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Hoffmann, R. A wiki for the life sciences where authorship matters. Nature Genetics (2008)

Targeting and assembly of an oligomeric bacterial enterotoxoid in the endoplasmic reticulum of Saccharomyces cerevisiae.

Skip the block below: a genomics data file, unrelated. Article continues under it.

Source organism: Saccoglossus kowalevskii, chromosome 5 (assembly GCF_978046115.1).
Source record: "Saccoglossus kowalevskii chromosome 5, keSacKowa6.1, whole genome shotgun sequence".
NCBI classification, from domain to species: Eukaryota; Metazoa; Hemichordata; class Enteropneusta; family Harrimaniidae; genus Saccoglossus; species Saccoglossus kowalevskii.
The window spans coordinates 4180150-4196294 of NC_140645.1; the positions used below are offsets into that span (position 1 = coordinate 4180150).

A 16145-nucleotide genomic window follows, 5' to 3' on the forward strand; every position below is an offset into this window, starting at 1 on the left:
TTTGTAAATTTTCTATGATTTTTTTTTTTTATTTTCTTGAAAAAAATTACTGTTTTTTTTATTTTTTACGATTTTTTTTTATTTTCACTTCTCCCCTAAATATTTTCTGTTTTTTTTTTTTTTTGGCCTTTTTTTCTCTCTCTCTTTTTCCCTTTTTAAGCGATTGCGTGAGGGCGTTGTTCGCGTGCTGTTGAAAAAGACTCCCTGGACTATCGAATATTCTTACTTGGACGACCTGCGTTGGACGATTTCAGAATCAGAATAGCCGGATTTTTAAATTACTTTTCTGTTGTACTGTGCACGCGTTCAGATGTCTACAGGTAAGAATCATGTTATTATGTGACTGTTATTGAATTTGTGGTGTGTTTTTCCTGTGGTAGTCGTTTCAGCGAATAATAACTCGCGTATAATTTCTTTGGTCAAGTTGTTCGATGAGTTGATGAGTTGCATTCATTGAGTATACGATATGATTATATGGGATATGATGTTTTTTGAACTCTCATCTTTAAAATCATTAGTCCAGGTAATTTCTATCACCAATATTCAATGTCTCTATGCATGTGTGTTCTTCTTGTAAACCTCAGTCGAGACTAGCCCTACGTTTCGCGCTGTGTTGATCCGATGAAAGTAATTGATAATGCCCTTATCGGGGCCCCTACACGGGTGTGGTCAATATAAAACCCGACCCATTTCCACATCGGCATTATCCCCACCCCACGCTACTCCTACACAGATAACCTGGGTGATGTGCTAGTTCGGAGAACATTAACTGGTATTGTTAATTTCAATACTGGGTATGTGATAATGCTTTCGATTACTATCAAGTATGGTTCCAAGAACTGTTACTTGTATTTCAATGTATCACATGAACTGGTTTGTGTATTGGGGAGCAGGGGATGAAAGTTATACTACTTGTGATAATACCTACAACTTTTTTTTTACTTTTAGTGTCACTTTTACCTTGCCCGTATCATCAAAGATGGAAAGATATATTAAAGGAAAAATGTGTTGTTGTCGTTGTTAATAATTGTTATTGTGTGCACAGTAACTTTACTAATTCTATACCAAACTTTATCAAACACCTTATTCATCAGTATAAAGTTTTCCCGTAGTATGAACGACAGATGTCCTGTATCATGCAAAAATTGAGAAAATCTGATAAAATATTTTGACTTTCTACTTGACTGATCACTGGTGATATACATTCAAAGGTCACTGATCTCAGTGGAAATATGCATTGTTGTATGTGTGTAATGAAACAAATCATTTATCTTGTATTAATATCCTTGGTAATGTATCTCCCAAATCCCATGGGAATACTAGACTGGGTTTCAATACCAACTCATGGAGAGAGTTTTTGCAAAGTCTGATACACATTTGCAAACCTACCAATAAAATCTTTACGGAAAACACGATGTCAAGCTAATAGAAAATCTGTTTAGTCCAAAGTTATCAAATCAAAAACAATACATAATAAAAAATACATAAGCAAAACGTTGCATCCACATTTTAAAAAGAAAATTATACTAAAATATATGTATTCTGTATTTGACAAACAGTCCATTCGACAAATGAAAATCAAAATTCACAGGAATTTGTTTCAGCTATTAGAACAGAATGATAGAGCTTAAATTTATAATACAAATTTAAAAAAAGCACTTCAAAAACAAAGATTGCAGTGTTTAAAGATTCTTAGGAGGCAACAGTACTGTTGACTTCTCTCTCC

A hybrid protein consisting of the Escherichia coli lipoprotein signal sequence attached to the mature sequence of the B subunit of heat-labile enterotoxin (Lipo-EtxB) was expressed in yeast and E. coli. Analyses of cell lysates from Saccharomyces cerevisiae and E. coli expressing the protein revealed that both organisms were able to assemble Lipo-EtxB into oligomers that were (i) stable in the presence of sodium dodecyl sulphate, (ii) resistant to proteinase K degradation, and (iii) able to bind to GM1-ganglioside receptors. Each of these properties are characteristic of the wild-type B subunit pentamer produced in E. coli. Assembly of Lipo-EtxB was found to be unaffected in a sec18 mutant of S. cerevisiae, which possesses a temperature-sensitive defect in protein transport from the endoplasmic reticulum (ER) to the Golgi apparatus, but was found not to assemble in a sec53 mutant, which causes the misfolding of proteins targeted to the ER. A kar2-1 mutation with a defect in the yeast homologue of BiP caused an 18-fold reduction in Lipo-EtxB assembly at the non-permissive temperature in S. cerevisiae. However, introduction of the wild-type KAR2 gene on a plasmid into the kar2-1 mutant completely suppressed the inhibition of Lipo-EtxB assembly. This provides the first evidence that KAR2 facilitates the assembly of an oligomeric protein in yeast and thus implicates KAR2 as a 'molecular chaperone'. The possible mechanisms of enterotoxoid assembly in E. coli and S. cerevisiae are discussed.[1]


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